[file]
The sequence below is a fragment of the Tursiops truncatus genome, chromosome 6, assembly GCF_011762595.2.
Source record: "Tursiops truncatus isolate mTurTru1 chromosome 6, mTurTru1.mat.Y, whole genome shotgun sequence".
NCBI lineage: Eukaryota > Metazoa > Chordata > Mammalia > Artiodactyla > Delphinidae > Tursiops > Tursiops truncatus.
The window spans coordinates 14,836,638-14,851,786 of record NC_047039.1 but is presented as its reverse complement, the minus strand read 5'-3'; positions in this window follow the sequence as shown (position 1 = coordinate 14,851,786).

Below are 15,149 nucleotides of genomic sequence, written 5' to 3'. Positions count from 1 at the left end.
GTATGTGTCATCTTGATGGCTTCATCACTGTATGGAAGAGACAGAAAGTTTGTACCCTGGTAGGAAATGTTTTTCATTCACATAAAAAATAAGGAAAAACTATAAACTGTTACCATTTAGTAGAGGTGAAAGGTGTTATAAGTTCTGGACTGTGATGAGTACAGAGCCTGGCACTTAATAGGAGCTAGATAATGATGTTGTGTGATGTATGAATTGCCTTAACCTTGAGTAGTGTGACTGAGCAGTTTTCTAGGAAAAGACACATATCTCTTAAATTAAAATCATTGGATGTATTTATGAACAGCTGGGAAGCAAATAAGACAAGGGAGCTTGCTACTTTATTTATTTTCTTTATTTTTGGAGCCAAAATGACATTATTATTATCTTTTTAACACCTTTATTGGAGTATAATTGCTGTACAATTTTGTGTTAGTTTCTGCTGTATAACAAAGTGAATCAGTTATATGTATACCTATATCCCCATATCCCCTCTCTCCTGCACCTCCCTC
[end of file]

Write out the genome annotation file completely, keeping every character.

The sequence below is a fragment of the Tursiops truncatus genome, chromosome 6, assembly GCF_011762595.2.
Source record: "Tursiops truncatus isolate mTurTru1 chromosome 6, mTurTru1.mat.Y, whole genome shotgun sequence".
NCBI lineage: Eukaryota > Metazoa > Chordata > Mammalia > Artiodactyla > Delphinidae > Tursiops > Tursiops truncatus.
The window spans coordinates 14,836,638-14,851,786 of record NC_047039.1 but is presented as its reverse complement, the minus strand read 5'-3'; positions in this window follow the sequence as shown (position 1 = coordinate 14,851,786).

Below are 15,149 nucleotides of genomic sequence, written 5' to 3'. Positions count from 1 at the left end.
GTATGTGTCATCTTGATGGCTTCATCACTGTATGGAAGAGACAGAAAGTTTGTACCCTGGTAGGAAATGTTTTTCATTCACATAAAAAATAAGGAAAAACTATAAACTGTTACCATTTAGTAGAGGTGAAAGGTGTTATAAGTTCTGGACTGTGATGAGTACAGAGCCTGGCACTTAATAGGAGCTAGATAATGATGTTGTGTGATGTATGAATTGCCTTAACCTTGAGTAGTGTGACTGAGCAGTTTTCTAGGAAAAGACACATATCTCTTAAATTAAAATCATTGGATGTATTTATGAACAGCTGGGAAGCAAATAAGACAAGGGAGCTTGCTACTTTATTTATTTTCTTTATTTTTGGAGCCAAAATGACATTATTATTATCTTTTTAACACCTTTATTGGAGTATAATTGCTGTACAATTTTGTGTTAGTTTCTGCTGTATAACAAAGTGAATCAGTTATATGTATACCTATATCCCCATATCCCCTCTCTCCTGCACCTCCCTC